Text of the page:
Lily Allen Fires Back At 'Hard Out Here' Racism Claims

'If I could dance like the ladies can, it would have been my arse on your screens,' Allen says about the video's scandalous use of black female dancers.

At first, it may seem like Lily Allen's new "Hard out Here" video is all fun and games — there's fancy cars, champagne, fake liposuction and twerking galore. But take a closer look, and see that it's meant to be a massive parody on pop and hip-hop and the misogyny that lives within the genre.

But now, the twerking scenes in the video have come under scrutiny for racism. In the clip, Lily attempts to twerk, as her manager instructs her dancers to jiggle their butts for the camera. The crew licks champagne bottles and Beats By Dre speakers. They sex up a Rolls Royce, pour bubbly over each other and flaunt stacks of cash — going over the top in the name of satire. But some bloggers, like those at #BlackinAsia, say her use of black twerking dancers is ill-willed.

Watch Lily Allen's video for "Hard Out Here"

"The video is meant to be a critique and satire of popular culture and manages some deserved jabs at Robin Thicke's 'Blurred Lines' videos among others, but in the end it just reduces itself down to elevating Lily Allen's white female body and objectifying and utterly denigrating those of the black female dancers she deliberately surrounds herself with from start to finish," the bloggers wrote.

Another person wrote on Jezebel, "Because it's satire a lot of people will argue that it doesn't count because intent is magic, etc. but ironic racism is still racism."

Allen is now firing back at those arguments, releasing aTwitter statement called "Privilege,Superiority and Misconceptions" on Wednesday (November 13).

1. If anyone thinks for a second that I requested specific ethnicities for the video, they're wrong.

2. If anyone thinks that after asking the girls to audition, I was going to send any of them away because of the colour of their skin, they're wrong.

3. The message is clear. Whilst I don't want to offend anyone. I do strive to provoke thought and conversation. The video is meant to be a lighthearted satirical video that deals with objectification of women within modern pop culture. It has nothing to do with race, at all.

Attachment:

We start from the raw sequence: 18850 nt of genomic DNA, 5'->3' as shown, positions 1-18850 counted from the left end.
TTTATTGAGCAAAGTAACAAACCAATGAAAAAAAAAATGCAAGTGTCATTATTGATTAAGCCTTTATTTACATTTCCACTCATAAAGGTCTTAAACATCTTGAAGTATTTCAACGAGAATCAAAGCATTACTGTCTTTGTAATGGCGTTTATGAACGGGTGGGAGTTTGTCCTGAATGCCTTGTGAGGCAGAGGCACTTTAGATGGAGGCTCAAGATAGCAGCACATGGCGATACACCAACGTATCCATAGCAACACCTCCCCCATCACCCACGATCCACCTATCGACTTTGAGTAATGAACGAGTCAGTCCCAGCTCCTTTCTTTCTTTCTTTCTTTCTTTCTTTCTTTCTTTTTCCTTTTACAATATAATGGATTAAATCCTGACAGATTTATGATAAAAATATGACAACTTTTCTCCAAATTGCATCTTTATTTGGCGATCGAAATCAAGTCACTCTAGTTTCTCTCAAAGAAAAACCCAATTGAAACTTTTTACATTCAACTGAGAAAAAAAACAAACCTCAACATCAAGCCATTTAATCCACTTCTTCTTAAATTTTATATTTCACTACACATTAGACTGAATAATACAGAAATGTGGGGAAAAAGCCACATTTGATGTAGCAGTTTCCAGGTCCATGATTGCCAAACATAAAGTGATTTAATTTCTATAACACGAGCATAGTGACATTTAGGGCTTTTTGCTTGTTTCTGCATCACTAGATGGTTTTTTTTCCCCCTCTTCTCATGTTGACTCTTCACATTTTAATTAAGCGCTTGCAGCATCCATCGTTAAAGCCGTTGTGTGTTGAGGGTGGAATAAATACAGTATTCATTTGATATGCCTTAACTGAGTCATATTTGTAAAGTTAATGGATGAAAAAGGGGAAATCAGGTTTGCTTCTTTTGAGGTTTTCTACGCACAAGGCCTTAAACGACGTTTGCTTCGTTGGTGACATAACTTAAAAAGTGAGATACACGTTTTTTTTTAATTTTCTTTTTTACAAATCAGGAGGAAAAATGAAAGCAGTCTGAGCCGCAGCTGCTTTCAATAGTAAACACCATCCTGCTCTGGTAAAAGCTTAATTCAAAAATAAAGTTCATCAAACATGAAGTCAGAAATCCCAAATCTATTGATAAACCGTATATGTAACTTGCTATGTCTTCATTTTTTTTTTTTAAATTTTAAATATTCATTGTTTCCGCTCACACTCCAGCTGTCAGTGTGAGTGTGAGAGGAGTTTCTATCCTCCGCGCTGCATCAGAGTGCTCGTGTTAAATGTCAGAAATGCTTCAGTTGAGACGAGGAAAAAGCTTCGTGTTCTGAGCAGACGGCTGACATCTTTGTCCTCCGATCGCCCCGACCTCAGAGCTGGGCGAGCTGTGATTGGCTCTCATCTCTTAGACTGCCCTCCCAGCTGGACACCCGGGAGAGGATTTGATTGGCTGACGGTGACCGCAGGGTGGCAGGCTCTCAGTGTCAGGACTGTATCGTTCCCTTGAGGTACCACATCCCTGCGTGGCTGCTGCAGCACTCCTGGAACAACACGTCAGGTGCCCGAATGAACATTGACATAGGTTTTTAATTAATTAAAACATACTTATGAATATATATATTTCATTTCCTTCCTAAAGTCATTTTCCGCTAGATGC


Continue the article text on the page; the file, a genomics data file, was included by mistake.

4. If I could dance like the ladies can, it would have been my arse on your screens; I actually rehearsed for two weeks trying to perfect my twerk, but failed miserably. If I was a little braver, I would have been wearing a bikini too, but I do not and I have chronic cellulite, which nobody wants to see. What I'm trying to say is that me being covered up has nothing to do with me wanting to disassociate myself from the girls, it has more to do with my own insecurities and I just wanted to feel as comfortable as possible on the shoot day.

5. I'm not going to apologise because I think that would imply that I'm guilty of something, but I promise you this, in no way do I feel superior to anyone, except paedophiles, rapists murderers etc., and I would not only be surprised but deeply saddened if I thought anyone came away from that video feeling taken advantage of,or compromised in any way.

6. Ask the ladies yourselves @shalaeuroasia @monique_Lawz @ceodancers @TempleArtist@SelizaShowtime @melycrisp

The controversy draws parallels to Miley Cyrus' VMA performance, which critics called racist when she twerked and enlisted black women as her backup dancers. And as MTV News pointed out on Tuesday, the song itself mirrors Lorde's stand against pop culture in her song "Royals."

"I won't be bragging 'bout my cars, or talkin' 'bout my chains, I've got no need to shake my ass for you 'cause I've got a brain," she sings in lyrics that echo Lorde's decrying of Cristal, Mabach and diamonds. "If I told you 'bout my sex life, you'd call me a slut. When boys be talkin' 'bout their bitches, no one's making a fuss."

"Royals" was also called racist. "We all know who she's thinking when we're talking gold teeth, Cristal andMaybachs," blog Feministing wrote. "So why sh-- on black folks? Why sh-- on rappers?"

And although Allen's references on "Hard out Here" are a little clearer — those lettered balloons are a direct poke at Robin Thicke's naked "Blurred Lines" video and the bouncy butts and high-cut leotards might remind you of Rihanna's self-directed "Pour it Up" clip — she claims they have nothing to do with race.